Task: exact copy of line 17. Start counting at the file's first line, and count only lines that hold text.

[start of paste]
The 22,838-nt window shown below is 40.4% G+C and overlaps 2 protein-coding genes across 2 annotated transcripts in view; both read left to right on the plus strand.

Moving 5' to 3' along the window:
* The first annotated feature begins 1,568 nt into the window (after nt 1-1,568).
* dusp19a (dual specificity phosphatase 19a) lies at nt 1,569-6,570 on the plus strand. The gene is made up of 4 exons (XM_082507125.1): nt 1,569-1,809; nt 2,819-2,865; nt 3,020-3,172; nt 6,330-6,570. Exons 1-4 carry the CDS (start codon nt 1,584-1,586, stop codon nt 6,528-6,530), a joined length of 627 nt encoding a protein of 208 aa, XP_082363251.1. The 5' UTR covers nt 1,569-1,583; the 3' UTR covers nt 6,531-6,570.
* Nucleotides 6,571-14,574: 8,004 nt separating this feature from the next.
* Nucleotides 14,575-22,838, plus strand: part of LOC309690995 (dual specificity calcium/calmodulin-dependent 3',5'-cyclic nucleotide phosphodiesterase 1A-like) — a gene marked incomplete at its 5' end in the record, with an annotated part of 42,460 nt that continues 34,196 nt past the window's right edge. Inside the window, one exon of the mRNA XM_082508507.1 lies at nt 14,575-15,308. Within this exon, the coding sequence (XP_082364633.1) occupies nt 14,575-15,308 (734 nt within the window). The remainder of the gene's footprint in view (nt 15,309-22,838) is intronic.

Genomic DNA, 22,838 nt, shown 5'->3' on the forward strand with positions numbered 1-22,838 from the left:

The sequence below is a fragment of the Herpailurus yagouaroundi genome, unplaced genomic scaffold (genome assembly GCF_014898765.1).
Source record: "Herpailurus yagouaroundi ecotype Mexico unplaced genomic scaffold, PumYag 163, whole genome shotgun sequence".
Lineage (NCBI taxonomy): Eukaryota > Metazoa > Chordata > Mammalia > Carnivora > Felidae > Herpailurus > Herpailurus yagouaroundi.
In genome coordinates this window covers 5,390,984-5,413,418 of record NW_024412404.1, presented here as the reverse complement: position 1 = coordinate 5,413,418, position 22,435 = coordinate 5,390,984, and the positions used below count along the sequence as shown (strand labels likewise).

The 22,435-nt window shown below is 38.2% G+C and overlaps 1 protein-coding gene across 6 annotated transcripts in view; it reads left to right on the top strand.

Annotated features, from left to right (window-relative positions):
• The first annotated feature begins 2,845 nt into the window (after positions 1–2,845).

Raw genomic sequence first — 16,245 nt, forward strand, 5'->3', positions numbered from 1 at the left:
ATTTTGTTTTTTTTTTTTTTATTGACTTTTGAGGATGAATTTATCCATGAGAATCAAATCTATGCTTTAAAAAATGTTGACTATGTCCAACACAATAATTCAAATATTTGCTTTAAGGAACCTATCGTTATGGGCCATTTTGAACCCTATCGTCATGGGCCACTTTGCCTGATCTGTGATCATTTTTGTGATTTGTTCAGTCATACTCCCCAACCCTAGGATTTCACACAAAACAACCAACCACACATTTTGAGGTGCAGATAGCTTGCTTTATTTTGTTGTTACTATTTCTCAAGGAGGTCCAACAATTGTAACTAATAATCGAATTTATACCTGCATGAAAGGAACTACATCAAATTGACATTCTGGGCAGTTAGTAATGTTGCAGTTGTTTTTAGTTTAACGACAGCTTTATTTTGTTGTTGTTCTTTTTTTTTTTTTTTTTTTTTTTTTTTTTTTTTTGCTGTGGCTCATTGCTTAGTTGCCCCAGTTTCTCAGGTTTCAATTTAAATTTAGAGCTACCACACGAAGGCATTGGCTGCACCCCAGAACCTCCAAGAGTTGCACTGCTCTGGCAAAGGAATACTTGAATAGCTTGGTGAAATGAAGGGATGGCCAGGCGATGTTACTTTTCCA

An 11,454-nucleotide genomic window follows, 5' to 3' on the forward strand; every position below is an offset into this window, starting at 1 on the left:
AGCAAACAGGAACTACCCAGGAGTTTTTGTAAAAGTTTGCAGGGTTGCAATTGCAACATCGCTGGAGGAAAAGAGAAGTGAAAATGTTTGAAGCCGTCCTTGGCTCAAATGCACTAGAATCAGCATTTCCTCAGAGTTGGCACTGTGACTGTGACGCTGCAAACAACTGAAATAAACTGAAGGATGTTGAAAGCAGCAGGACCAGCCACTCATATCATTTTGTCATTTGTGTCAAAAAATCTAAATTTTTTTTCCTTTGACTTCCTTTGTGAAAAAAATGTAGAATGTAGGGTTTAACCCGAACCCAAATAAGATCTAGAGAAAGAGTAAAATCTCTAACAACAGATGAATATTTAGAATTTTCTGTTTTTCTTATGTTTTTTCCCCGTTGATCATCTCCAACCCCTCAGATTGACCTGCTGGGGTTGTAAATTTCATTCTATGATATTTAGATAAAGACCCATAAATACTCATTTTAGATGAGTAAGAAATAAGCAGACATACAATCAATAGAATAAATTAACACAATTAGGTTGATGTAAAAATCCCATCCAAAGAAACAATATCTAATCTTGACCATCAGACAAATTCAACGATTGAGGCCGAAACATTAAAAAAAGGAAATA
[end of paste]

An 11,454-nucleotide genomic window follows, 5' to 3' on the forward strand; every position below is an offset into this window, starting at 1 on the left: